Your landlord is responsible for providing you, the renter, with a safe, habitable home. If there are issues that must be resolved, we recommend writing a Notice Letter. Learn more by reading our guide.
Notifying landlords in writing of any problems is a fundamental step in the Empowered Tenants Checklist. This ensures that there is a record of the efforts to securethe safe and habitable housing that every tenant is entitled to under the lawand in exchange for paying rent.
As a tenant, it is important to recognize your rights (and obligations) under a residential lease agreement. By signing a lease, the parties are agreeing that the tenant will pay rent each month, and in exchange will be provided a safe, habitable home that meets the minimum housing standards set out by State andLocal law. When a landlord fails to maintain or repair issues with the rental unit, they are in violation of the agreement. But an empowered tenant needs to make sure there is a record of issues by documenting their notifying their landlord of the problems and all the steps that follow until it is resolved.
Ultimately,once a problem is resolved (or a tenant chooses to abandon their home in order to protect their health and safety) the failure of their landlord to meet their obligations under the lease (breach of the contract) entitles the tenant to,among other things, reimbursement for a portion of the rent they paid while theproblems existed and were unresolved.
We recommend a very simple outline for tenants to follow whenever they are dealing with problems with their rental to create a clear, concise record of thetimeline of events in writing.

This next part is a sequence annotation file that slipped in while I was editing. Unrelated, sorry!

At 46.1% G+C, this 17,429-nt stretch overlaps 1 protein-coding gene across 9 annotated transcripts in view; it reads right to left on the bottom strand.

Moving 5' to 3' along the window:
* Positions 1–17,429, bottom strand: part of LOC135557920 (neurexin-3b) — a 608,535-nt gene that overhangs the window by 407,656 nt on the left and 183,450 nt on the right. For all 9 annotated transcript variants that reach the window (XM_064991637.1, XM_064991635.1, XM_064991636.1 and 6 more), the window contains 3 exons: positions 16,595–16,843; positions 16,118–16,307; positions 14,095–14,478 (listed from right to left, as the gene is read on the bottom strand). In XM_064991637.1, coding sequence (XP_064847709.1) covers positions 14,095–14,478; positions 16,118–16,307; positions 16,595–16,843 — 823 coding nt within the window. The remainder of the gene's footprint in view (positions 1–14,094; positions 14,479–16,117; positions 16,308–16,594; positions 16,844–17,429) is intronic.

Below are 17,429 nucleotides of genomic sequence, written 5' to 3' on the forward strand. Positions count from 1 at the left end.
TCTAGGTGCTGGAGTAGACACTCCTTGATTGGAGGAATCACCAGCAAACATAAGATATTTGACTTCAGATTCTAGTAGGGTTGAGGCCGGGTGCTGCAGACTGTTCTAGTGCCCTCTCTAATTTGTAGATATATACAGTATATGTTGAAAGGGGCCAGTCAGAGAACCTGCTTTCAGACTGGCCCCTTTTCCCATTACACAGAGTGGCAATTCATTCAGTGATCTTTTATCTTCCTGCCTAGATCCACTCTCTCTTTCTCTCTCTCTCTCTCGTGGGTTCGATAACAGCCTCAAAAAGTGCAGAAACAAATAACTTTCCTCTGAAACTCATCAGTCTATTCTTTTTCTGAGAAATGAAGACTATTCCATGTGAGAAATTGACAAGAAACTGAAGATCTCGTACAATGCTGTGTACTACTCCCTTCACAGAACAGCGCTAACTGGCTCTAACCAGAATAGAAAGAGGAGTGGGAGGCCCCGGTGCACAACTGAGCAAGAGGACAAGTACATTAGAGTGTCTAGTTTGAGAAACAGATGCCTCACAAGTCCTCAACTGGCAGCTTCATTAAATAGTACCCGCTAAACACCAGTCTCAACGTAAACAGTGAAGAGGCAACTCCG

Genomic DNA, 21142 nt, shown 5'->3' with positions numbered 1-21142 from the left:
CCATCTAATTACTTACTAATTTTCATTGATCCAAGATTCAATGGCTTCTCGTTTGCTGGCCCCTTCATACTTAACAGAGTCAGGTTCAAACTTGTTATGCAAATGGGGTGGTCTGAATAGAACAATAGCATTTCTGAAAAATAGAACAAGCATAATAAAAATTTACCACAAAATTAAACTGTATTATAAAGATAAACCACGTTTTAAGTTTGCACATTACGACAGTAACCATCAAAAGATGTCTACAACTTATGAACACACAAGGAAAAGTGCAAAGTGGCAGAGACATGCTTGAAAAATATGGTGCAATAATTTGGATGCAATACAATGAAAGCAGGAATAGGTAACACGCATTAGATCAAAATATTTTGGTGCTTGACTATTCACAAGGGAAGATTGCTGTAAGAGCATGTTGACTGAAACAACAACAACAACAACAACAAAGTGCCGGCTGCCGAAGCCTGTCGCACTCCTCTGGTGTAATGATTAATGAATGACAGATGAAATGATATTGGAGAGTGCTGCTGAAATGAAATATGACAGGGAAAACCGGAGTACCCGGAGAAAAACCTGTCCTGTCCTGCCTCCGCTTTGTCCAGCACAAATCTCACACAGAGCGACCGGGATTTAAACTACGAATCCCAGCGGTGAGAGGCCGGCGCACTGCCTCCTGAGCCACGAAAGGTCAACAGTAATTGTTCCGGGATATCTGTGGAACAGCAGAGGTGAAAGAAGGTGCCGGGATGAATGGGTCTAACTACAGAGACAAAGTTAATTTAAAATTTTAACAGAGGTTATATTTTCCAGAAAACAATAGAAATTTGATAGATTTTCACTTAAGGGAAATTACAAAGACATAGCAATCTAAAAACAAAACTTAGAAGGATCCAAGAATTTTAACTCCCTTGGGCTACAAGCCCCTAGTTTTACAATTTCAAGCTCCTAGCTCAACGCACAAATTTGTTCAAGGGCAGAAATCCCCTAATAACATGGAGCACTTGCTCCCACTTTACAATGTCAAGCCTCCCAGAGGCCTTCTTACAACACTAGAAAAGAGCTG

The Notice Letters includes three distinct sections:
Section 1: Summary of Events LeadingUp to the Notice Letter
The summary section should be in chronological order and typically begins with a statement seeking to acknowledge that the landlord is already aware of the issue. This is because an empowered tenant first reaches out to the landlord with a friendly call to discuss the problem, but then follows up with the notice letter to summarize and create a written record!
We recommend the letter start with the simple phrase, “Dear Landlord (insert name), As you know from our recent call/meeting etc. , [describewhen the problem began and how it has progressed up to the presenttime]….”
Including the “As you know” is particularly important if the problem has been ongoing and the letter is recounting events over an extended period of time. This opening emphasizes that the landlord is already aware of the problem and, failing a statement to dispute their awareness, it acts as a tacit admission that your notice letter is accurate as written.
Using dates whenever possible is another good technique to keep this section focused and acting as a temporal log of events. If the problems persist the dates clearly track the sequence of events.
Whenever there is a conversation with the landlord/management/vendors, a follow-upsummary of the latest events ensures that the empowered tenant is documenting each step as it happens. Keeping the first section fact based and free from emotional commentary provides the fundamental “notice” that is the goal ofthese writings. The final section is where the emotional context of these events can be laid bare with all appropriately deserving outrage.